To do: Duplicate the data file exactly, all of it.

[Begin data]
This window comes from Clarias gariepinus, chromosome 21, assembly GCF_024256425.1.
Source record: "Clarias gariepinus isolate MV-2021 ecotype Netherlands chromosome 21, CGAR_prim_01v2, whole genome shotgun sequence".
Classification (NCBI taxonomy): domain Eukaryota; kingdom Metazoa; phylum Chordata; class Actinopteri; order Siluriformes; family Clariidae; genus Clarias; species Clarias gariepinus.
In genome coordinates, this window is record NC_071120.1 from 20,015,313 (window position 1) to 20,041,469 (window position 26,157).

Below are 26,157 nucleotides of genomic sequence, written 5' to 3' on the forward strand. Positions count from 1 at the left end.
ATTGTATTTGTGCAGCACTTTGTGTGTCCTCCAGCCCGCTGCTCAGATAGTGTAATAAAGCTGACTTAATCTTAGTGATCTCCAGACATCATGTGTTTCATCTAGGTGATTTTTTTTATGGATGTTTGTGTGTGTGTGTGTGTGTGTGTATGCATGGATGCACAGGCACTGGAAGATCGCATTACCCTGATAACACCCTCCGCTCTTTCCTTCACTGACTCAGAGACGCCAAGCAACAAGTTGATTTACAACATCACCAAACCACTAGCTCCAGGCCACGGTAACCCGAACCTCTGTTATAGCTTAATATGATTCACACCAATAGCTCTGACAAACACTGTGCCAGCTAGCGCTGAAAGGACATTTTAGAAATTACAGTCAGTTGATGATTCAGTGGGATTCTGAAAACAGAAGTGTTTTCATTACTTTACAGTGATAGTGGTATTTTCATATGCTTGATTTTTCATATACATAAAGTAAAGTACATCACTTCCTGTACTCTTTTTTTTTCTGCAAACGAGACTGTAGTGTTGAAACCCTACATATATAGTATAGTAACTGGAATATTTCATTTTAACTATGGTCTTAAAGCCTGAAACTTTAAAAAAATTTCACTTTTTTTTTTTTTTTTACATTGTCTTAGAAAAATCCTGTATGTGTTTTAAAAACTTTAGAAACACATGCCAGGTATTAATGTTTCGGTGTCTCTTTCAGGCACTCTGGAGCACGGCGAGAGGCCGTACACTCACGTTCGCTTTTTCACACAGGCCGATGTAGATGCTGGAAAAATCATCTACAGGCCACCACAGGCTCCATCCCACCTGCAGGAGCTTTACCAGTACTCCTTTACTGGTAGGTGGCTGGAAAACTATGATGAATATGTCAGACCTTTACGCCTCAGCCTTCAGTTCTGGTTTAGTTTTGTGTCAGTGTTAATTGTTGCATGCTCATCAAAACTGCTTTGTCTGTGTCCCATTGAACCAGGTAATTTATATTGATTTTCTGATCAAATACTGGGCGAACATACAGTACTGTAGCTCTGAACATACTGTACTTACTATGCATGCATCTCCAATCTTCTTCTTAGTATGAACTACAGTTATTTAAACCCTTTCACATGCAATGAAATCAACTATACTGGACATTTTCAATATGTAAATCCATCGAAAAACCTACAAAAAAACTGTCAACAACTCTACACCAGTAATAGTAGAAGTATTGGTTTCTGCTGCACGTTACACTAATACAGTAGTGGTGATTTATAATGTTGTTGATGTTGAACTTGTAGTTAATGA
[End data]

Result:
This window comes from Clarias gariepinus, chromosome 21, assembly GCF_024256425.1.
Source record: "Clarias gariepinus isolate MV-2021 ecotype Netherlands chromosome 21, CGAR_prim_01v2, whole genome shotgun sequence".
Classification (NCBI taxonomy): domain Eukaryota; kingdom Metazoa; phylum Chordata; class Actinopteri; order Siluriformes; family Clariidae; genus Clarias; species Clarias gariepinus.
In genome coordinates, this window is record NC_071120.1 from 20,015,313 (window position 1) to 20,041,469 (window position 26,157).

Below are 26,157 nucleotides of genomic sequence, written 5' to 3' on the forward strand. Positions count from 1 at the left end.
ATTGTATTTGTGCAGCACTTTGTGTGTCCTCCAGCCCGCTGCTCAGATAGTGTAATAAAGCTGACTTAATCTTAGTGATCTCCAGACATCATGTGTTTCATCTAGGTGATTTTTTTTATGGATGTTTGTGTGTGTGTGTGTGTGTGTGTATGCATGGATGCACAGGCACTGGAAGATCGCATTACCCTGATAACACCCTCCGCTCTTTCCTTCACTGACTCAGAGACGCCAAGCAACAAGTTGATTTACAACATCACCAAACCACTAGCTCCAGGCCACGGTAACCCGAACCTCTGTTATAGCTTAATATGATTCACACCAATAGCTCTGACAAACACTGTGCCAGCTAGCGCTGAAAGGACATTTTAGAAATTACAGTCAGTTGATGATTCAGTGGGATTCTGAAAACAGAAGTGTTTTCATTACTTTACAGTGATAGTGGTATTTTCATATGCTTGATTTTTCATATACATAAAGTAAAGTACATCACTTCCTGTACTCTTTTTTTTTCTGCAAACGAGACTGTAGTGTTGAAACCCTACATATATAGTATAGTAACTGGAATATTTCATTTTAACTATGGTCTTAAAGCCTGAAACTTTAAAAAAATTTCACTTTTTTTTTTTTTTTTACATTGTCTTAGAAAAATCCTGTATGTGTTTTAAAAACTTTAGAAACACATGCCAGGTATTAATGTTTCGGTGTCTCTTTCAGGCACTCTGGAGCACGGCGAGAGGCCGTACACTCACGTTCGCTTTTTCACACAGGCCGATGTAGATGCTGGAAAAATCATCTACAGGCCACCACAGGCTCCATCCCACCTGCAGGAGCTTTACCAGTACTCCTTTACTGGTAGGTGGCTGGAAAACTATGATGAATATGTCAGACCTTTACGCCTCAGCCTTCAGTTCTGGTTTAGTTTTGTGTCAGTGTTAATTGTTGCATGCTCATCAAAACTGCTTTGTCTGTGTCCCATTGAACCAGGTAATTTATATTGATTTTCTGATCAAATACTGGGCGAACATACAGTACTGTAGCTCTGAACATACTGTACTTACTATGCATGCATCTCCAATCTTCTTCTTAGTATGAACTACAGTTATTTAAACCCTTTCACATGCAATGAAATCAACTATACTGGACATTTTCAATATGTAAATCCATCGAAAAACCTACAAAAAAACTGTCAACAACTCTACACCAGTAATAGTAGAAGTATTGGTTTCTGCTGCACGTTACACTAATACAGTAGTGGTGATTTATAATGTTGTTGATGTTGAACTTGTAGTTAATGA